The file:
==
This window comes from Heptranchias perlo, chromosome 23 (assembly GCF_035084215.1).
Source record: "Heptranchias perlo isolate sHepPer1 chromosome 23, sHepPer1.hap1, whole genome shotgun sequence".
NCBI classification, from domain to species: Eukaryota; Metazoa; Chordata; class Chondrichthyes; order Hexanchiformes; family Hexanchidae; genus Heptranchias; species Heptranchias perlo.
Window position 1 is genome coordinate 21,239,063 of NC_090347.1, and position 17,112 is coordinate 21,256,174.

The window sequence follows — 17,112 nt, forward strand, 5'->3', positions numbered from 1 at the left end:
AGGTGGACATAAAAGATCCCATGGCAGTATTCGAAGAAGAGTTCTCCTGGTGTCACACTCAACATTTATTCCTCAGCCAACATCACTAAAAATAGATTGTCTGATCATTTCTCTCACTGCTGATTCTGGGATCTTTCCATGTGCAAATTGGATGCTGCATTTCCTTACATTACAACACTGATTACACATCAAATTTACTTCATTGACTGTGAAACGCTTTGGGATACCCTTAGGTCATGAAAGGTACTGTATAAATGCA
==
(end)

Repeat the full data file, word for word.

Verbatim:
This window comes from Heptranchias perlo, chromosome 23 (assembly GCF_035084215.1).
Source record: "Heptranchias perlo isolate sHepPer1 chromosome 23, sHepPer1.hap1, whole genome shotgun sequence".
NCBI classification, from domain to species: Eukaryota; Metazoa; Chordata; class Chondrichthyes; order Hexanchiformes; family Hexanchidae; genus Heptranchias; species Heptranchias perlo.
Window position 1 is genome coordinate 21,239,063 of NC_090347.1, and position 17,112 is coordinate 21,256,174.

The window sequence follows — 17,112 nt, forward strand, 5'->3', positions numbered from 1 at the left end:
AGGTGGACATAAAAGATCCCATGGCAGTATTCGAAGAAGAGTTCTCCTGGTGTCACACTCAACATTTATTCCTCAGCCAACATCACTAAAAATAGATTGTCTGATCATTTCTCTCACTGCTGATTCTGGGATCTTTCCATGTGCAAATTGGATGCTGCATTTCCTTACATTACAACACTGATTACACATCAAATTTACTTCATTGACTGTGAAACGCTTTGGGATACCCTTAGGTCATGAAAGGTACTGTATAAATGCA